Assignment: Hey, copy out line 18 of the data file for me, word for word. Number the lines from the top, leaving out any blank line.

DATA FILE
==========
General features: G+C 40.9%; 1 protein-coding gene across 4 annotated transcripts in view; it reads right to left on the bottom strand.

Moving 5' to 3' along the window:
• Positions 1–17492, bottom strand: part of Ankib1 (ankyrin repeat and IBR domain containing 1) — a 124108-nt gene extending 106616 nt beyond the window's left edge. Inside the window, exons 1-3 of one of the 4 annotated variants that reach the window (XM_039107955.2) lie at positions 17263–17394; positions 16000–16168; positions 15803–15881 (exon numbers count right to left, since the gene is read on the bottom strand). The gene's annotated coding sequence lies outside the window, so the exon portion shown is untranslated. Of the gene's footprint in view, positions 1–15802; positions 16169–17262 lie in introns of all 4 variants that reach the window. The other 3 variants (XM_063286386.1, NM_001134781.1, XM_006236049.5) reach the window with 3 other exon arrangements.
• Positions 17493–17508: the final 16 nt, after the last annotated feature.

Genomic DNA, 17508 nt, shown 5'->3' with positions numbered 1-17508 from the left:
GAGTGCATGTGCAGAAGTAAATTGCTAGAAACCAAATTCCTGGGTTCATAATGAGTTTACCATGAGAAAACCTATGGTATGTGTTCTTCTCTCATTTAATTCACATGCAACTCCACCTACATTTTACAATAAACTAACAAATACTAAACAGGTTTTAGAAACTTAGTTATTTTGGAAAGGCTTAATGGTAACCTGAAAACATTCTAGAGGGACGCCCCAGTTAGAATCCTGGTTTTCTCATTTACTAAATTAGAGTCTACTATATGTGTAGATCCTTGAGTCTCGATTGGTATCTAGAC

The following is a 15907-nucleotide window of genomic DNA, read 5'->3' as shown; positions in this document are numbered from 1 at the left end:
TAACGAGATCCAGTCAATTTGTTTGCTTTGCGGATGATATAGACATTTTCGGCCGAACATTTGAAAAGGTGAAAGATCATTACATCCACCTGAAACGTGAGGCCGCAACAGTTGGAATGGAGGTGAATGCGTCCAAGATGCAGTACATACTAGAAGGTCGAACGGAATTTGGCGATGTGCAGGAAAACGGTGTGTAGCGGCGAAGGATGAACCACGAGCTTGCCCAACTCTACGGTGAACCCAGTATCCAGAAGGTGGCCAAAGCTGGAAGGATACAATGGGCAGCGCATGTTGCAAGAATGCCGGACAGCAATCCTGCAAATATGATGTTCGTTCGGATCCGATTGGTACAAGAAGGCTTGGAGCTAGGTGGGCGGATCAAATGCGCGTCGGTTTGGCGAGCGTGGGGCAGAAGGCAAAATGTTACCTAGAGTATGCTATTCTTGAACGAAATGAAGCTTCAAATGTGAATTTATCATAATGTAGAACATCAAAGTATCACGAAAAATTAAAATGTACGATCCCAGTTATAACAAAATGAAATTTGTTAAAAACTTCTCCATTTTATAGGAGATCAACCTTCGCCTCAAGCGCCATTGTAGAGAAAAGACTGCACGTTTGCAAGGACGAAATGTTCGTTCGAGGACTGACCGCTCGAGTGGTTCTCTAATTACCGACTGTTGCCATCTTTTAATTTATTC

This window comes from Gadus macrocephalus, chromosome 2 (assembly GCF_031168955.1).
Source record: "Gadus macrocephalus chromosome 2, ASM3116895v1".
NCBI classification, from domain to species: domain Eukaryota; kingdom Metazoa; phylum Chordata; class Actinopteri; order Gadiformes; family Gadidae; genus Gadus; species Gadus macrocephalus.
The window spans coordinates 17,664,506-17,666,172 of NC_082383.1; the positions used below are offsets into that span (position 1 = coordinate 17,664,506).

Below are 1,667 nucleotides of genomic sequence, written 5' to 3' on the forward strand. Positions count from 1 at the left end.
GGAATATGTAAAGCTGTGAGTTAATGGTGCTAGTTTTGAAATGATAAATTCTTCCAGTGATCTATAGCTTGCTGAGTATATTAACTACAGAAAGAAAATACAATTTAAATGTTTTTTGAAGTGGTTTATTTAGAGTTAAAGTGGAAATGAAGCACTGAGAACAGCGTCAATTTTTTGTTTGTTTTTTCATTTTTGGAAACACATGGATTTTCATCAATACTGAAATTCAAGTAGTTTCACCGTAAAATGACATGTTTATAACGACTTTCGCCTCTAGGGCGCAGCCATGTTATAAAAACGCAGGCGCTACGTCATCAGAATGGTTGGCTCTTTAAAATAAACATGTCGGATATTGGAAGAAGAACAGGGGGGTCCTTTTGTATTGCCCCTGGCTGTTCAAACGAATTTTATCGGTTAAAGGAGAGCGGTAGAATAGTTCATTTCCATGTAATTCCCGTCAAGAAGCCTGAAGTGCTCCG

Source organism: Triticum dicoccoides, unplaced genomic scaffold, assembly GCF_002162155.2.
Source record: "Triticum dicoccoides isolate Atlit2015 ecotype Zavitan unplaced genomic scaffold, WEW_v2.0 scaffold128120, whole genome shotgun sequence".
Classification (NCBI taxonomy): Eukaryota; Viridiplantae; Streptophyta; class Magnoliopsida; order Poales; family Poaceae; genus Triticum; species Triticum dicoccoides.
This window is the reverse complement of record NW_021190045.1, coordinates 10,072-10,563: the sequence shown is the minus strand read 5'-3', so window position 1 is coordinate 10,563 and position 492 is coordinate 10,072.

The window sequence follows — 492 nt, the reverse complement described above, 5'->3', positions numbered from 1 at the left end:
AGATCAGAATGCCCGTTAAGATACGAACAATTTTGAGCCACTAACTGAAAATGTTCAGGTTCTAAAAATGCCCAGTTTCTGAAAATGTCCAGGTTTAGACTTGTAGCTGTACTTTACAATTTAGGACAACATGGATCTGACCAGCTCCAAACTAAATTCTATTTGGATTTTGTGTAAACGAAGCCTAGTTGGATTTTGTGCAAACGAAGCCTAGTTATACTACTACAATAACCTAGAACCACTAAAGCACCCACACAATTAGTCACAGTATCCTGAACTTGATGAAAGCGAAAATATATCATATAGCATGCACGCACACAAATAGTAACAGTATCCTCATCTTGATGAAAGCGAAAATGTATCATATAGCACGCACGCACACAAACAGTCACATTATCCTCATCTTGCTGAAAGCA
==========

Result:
This window is the reverse complement of record NW_021190045.1, coordinates 10,072-10,563: the sequence shown is the minus strand read 5'-3', so window position 1 is coordinate 10,563 and position 492 is coordinate 10,072.